FTC Sues to Stop ‘Deceptive’ TurboTax Advertising for Free Tax Service
Did you try TurboTax thinking it was free, only to end up paying a fee?
In a new lawsuit, the FTC claims millions of Americans were duped by deceptive ads for TurboTax’s supposedly free tax-filing service. Allegedly, the ads and other tactics are merely bait to trick consumers into paying for the paid TurboTax product.
“TurboTax is bombarding consumers with ads for ‘free’ tax filing services, and then hitting them with charges when it’s time to file,” says FTC Consumer Protection Bureau Director Samuel Levine. “We are asking a court to immediately halt this bait-and-switch, and to protect taxpayers at the peak of filing season.”
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On Monday, the FTC filed a complaint with a US District Court in California, demanding TurboTax’s developer Intuit stop the alleged deceptive advertising practices. The same lawsuit also asks the judge to award appropriate relief, which could entail Intuit paying a major fine if it loses the case.
“As detailed in the complaint, Intuit engaged in a years-long marketing campaign centered on the promise of ‘free’ services. These ads have run during major events, including the Super Bowl, and have also aired during this year’s NCAA Basketball Tournament,” the FTC said in a Tuesday announcement about the lawsuit.
Many of these ads, along with Intuit’s websites, emphasize the supposed free nature of TurboTax by literally repeating the words “Free, free, free, free.” But once users actually submit all their documents and finish completing all the forms, TurboTax will tell them they don’t qualify for the free service. That’s because the “Turbo Tax Free Edition” product applies to “simple” tax returns covering people who only need to file a Form 1040, according to the FTC.
Other users who need to report income through other tax forms must instead pay to upgrade, regardless of their income. “This includes consumers who receive independent contractor or small business income, such as consumers working in the gig economy by, for example, providing rideshare services or delivering groceries,” the FTC says. In previous years, users who claimed student loan interest deductions were also required to pay for an upgrade.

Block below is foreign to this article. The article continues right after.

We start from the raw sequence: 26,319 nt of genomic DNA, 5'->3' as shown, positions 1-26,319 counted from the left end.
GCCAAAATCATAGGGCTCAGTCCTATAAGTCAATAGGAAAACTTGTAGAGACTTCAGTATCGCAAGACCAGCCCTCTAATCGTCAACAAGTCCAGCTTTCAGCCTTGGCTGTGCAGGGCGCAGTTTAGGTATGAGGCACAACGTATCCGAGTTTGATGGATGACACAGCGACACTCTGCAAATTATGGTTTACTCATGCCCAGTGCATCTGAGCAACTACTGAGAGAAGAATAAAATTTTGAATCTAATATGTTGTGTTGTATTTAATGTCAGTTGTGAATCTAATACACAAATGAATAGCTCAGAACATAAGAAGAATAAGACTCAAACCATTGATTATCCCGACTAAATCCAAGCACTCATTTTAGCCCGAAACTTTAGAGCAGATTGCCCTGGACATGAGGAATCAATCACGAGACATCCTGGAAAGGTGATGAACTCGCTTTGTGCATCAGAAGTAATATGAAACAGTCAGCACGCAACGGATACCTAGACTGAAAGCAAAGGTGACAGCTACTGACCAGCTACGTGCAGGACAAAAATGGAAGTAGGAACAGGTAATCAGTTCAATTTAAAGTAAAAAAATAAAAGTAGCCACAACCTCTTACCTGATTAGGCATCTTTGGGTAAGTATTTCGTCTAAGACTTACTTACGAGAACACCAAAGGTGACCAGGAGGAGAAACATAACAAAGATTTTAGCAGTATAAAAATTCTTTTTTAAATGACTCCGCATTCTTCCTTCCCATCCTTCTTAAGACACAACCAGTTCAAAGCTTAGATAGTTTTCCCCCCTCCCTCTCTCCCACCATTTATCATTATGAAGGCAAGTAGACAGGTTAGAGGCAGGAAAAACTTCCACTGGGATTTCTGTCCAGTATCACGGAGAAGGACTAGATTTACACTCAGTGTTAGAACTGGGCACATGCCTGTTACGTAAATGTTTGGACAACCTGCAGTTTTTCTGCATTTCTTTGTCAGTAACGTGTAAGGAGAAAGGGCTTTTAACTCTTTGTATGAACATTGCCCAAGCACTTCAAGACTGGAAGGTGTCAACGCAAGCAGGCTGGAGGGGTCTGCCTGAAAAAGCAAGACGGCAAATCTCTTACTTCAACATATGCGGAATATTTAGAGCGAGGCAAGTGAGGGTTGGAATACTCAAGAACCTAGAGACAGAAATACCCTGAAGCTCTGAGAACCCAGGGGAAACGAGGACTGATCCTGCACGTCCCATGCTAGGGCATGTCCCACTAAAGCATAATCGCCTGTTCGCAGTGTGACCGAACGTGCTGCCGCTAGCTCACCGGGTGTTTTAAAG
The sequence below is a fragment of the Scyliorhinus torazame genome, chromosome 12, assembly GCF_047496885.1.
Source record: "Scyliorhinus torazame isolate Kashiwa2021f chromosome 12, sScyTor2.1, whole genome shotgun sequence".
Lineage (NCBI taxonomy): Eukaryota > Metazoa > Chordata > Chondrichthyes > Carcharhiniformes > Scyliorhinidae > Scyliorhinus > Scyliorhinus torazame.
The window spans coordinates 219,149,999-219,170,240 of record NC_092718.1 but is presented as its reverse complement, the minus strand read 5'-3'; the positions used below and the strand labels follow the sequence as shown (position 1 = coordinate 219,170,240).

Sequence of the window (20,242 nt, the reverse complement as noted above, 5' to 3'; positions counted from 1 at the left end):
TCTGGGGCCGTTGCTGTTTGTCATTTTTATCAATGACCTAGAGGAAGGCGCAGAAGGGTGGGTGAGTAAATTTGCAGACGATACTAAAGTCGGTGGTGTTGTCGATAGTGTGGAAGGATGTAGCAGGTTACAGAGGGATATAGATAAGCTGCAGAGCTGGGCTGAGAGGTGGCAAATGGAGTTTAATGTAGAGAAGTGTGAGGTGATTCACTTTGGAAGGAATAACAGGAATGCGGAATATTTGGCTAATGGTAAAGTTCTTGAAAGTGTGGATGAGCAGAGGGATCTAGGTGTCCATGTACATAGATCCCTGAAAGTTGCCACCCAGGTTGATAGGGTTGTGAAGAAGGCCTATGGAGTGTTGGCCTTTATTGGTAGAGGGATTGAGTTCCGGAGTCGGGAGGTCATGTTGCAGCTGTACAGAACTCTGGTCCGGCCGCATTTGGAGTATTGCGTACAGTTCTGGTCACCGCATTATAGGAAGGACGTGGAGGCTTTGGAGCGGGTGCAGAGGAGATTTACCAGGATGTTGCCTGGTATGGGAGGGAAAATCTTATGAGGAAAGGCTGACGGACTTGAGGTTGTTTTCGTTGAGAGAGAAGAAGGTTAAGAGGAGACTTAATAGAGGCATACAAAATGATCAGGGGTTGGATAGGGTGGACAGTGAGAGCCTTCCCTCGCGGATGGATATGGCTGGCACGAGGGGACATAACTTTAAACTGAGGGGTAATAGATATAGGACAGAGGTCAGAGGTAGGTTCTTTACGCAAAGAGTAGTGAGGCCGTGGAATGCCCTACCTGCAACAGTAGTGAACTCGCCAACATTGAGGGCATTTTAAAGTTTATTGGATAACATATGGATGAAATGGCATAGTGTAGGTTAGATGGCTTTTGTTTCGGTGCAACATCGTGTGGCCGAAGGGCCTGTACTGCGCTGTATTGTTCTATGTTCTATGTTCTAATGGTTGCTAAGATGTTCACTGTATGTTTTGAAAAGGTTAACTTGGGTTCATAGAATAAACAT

The FTC also points out the tactics from Intuit have prevented consumers from using free tax filing services, which are sponsored by the IRS. Americans with an annual gross income of $73,000 per year can qualify for these services at no extra charge. (Interested users can check out our guide to learn more.)
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Intuit itself was also part of the IRS’s free tax filing program, but left it last year. Still, when the company did operate the free tax filing option, Intuit allegedly tried to prevent users from finding it, the FTC claims, citing internal statements from Intuit employees.
Despite the allegations, Intuit said it’ll “vigorously challenge” the FTC’s lawsuit in court. “The FTC’s arguments are simply not credible,” EVP Kerry McLean says in a statement. “Far from steering taxpayers away from free tax preparation offerings, our free advertising campaigns have led to more Americans filing their taxes for free than ever before and have been central to raising awareness of free tax prep.”
McLean adds: “Over the past eight years, TurboTax products have helped nearly 100 million Americans file their taxes for free, and our most recent free advertising campaign has only accelerated the use of TurboTax free offerings, driving approximately 60% growth from 11 million free filers in 2018 before the campaign launched to more than 17 million free filers in 2021.”
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